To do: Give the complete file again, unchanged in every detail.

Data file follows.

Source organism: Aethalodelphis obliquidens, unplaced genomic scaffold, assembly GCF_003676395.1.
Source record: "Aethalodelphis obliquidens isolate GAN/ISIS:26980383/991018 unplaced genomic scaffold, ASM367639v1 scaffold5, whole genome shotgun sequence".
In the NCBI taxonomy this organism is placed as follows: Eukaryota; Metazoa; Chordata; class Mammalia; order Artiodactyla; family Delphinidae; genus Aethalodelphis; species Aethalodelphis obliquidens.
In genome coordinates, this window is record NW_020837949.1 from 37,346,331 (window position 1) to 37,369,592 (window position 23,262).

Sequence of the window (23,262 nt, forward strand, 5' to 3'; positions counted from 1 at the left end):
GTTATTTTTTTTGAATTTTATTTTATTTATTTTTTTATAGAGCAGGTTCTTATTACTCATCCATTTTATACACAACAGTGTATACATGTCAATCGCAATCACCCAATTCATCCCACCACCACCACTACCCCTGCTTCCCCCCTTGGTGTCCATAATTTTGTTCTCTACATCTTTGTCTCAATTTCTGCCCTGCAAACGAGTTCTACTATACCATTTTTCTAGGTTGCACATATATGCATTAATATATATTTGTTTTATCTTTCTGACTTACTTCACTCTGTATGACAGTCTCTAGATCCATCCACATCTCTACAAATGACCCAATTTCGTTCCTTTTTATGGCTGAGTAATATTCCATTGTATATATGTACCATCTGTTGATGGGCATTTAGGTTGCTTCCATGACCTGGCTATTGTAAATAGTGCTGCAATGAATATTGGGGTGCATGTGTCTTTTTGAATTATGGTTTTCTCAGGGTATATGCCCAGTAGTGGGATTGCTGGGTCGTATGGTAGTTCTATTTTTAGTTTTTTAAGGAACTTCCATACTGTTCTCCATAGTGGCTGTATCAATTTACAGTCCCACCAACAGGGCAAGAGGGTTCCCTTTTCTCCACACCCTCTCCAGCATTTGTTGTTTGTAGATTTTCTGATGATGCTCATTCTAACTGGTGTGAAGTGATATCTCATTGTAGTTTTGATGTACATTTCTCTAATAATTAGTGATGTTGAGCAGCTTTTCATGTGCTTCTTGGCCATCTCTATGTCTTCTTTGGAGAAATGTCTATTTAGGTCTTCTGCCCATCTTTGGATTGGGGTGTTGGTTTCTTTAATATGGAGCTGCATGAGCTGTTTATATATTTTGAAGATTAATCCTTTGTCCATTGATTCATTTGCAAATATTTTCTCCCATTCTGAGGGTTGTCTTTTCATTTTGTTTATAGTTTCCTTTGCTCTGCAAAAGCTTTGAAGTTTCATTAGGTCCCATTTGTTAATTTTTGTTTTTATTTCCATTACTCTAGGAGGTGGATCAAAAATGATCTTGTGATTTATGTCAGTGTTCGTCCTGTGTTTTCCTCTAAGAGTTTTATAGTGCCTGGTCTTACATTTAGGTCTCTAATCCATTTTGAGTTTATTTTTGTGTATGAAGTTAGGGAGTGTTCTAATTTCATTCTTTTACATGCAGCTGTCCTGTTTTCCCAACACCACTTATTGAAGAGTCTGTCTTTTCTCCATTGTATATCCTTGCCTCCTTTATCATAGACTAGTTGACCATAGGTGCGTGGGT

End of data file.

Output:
Source organism: Aethalodelphis obliquidens, unplaced genomic scaffold, assembly GCF_003676395.1.
Source record: "Aethalodelphis obliquidens isolate GAN/ISIS:26980383/991018 unplaced genomic scaffold, ASM367639v1 scaffold5, whole genome shotgun sequence".
In the NCBI taxonomy this organism is placed as follows: Eukaryota; Metazoa; Chordata; class Mammalia; order Artiodactyla; family Delphinidae; genus Aethalodelphis; species Aethalodelphis obliquidens.
In genome coordinates, this window is record NW_020837949.1 from 37,346,331 (window position 1) to 37,369,592 (window position 23,262).

Sequence of the window (23,262 nt, forward strand, 5' to 3'; positions counted from 1 at the left end):
GTTATTTTTTTTGAATTTTATTTTATTTATTTTTTTATAGAGCAGGTTCTTATTACTCATCCATTTTATACACAACAGTGTATACATGTCAATCGCAATCACCCAATTCATCCCACCACCACCACTACCCCTGCTTCCCCCCTTGGTGTCCATAATTTTGTTCTCTACATCTTTGTCTCAATTTCTGCCCTGCAAACGAGTTCTACTATACCATTTTTCTAGGTTGCACATATATGCATTAATATATATTTGTTTTATCTTTCTGACTTACTTCACTCTGTATGACAGTCTCTAGATCCATCCACATCTCTACAAATGACCCAATTTCGTTCCTTTTTATGGCTGAGTAATATTCCATTGTATATATGTACCATCTGTTGATGGGCATTTAGGTTGCTTCCATGACCTGGCTATTGTAAATAGTGCTGCAATGAATATTGGGGTGCATGTGTCTTTTTGAATTATGGTTTTCTCAGGGTATATGCCCAGTAGTGGGATTGCTGGGTCGTATGGTAGTTCTATTTTTAGTTTTTTAAGGAACTTCCATACTGTTCTCCATAGTGGCTGTATCAATTTACAGTCCCACCAACAGGGCAAGAGGGTTCCCTTTTCTCCACACCCTCTCCAGCATTTGTTGTTTGTAGATTTTCTGATGATGCTCATTCTAACTGGTGTGAAGTGATATCTCATTGTAGTTTTGATGTACATTTCTCTAATAATTAGTGATGTTGAGCAGCTTTTCATGTGCTTCTTGGCCATCTCTATGTCTTCTTTGGAGAAATGTCTATTTAGGTCTTCTGCCCATCTTTGGATTGGGGTGTTGGTTTCTTTAATATGGAGCTGCATGAGCTGTTTATATATTTTGAAGATTAATCCTTTGTCCATTGATTCATTTGCAAATATTTTCTCCCATTCTGAGGGTTGTCTTTTCATTTTGTTTATAGTTTCCTTTGCTCTGCAAAAGCTTTGAAGTTTCATTAGGTCCCATTTGTTAATTTTTGTTTTTATTTCCATTACTCTAGGAGGTGGATCAAAAATGATCTTGTGATTTATGTCAGTGTTCGTCCTGTGTTTTCCTCTAAGAGTTTTATAGTGCCTGGTCTTACATTTAGGTCTCTAATCCATTTTGAGTTTATTTTTGTGTATGAAGTTAGGGAGTGTTCTAATTTCATTCTTTTACATGCAGCTGTCCTGTTTTCCCAACACCACTTATTGAAGAGTCTGTCTTTTCTCCATTGTATATCCTTGCCTCCTTTATCATAGACTAGTTGACCATAGGTGCGTGGGT